Thursday, 20 February 2014

Saint Colga the Wise, February 20


The Irish calendars commemorate an eighth-century scholar saint, Colga the Wise, (Colgu, Coelchu) lector of Clonmacnoise, on February 20. The Martyrology of Tallagh has the simple entry 'Colgu Mac h. Dunechda' at February 20th, as does the Martyrology of Gorman. The Martyrology of Donegal, however, has a fuller entry, which tells of one of the stories associated with Saint Colga - his miraculous meeting with Saint Paul the Apostle:

20. B. DECIMO KAL. MARTII. 20.

COLGA, Mac Ua Duinechda, i.e. Lector of Cluan-mac-nois. It was he that composed the kind of prayer, called the Scuab Chrabhaidh (Broom of Devotion). It was to him Paul the Apostle came to converse with him, and to help him on his road, and he took his satchel of books at Moin-tire-an-air, and it was he that pleaded for him to the school of Cluain-mac-Nois, and the prologue or preface which is before that prayer states that this Colga was a saint, was a priest, and was a scribe of the saints of Erin, etc. And there is a Saint Colga, with his pedigree, among the race of Dathi, son of Fiachra, son of Eochaidh. Muidhmhedhoin, and he may perhaps be this Colga.

In his book on the monastic schools, Archbishop John Healy expands on the story of Saint Paul, which was recorded by the 17th-century hagiologist Father John Colgan. It seems that the great apostle intervened in a theological dispute between the scholars of Clonmacnoise, represented by our saint, and some other monastic school:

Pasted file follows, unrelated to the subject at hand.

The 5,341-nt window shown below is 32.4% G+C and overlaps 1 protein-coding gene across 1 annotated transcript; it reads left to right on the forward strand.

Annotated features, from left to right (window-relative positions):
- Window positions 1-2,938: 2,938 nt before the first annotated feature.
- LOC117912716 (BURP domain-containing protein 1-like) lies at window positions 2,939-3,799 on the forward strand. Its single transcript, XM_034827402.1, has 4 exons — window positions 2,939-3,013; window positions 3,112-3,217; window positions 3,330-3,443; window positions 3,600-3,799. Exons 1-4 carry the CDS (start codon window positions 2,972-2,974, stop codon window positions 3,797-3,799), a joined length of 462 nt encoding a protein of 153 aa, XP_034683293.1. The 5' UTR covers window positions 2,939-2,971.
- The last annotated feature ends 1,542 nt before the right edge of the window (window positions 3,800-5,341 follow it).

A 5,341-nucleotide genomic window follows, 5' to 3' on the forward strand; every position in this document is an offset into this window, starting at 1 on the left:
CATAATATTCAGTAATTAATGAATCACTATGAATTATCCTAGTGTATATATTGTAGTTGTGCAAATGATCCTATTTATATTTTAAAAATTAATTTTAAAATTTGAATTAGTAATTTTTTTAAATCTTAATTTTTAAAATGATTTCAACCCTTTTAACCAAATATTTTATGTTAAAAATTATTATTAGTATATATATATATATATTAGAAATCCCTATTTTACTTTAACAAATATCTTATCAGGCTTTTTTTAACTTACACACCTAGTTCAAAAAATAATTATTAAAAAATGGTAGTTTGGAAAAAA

One day returning from his class hall with his leathern book-satchel on his shoulder, he sat down to rest at the place called Mointireanir. As he sat a stranger came up and began to converse in the kindest and most affable way with the professor, and even ventured to give him counsel and instruction. Nay, more, he took up the book-satchel, and carried it on his own shoulders, letting the tired master walk on by his side. The kind stranger turned out to be the Apostle Paul himself. On another occasion when public disputation was being held at the college, it seems certain scholars were objecting vigorously to Colgu's views, when St. Paul once more appeared as a learned stranger, and was invited to take part in the discussion.

The unknown scholar accepted the invitation, and reasoned so convincingly that in a very short time he clearly showed to the satisfaction of all present that Colgu's view of the question at issue was the correct one.


There are a couple of writings which still survive which are linked to Saint Colga. The first is the prayer, mentioned in the Martyrology of Donegal entry above, called the Scuab Chrabhaidh (Broom or Besom of Devotion). The second is a letter written by Saint Alcuin of York from the court of Charlemagne to 'Colcus, a lector in Scotia'. Colgan believed that Saint Colga of Clonamacnoise was Alcuin's correspondent.

The 20th of February is established on the calendars as the feast of Saint Colga and the annals variously give his death as occuring in the year AD 789, 791, or 794.

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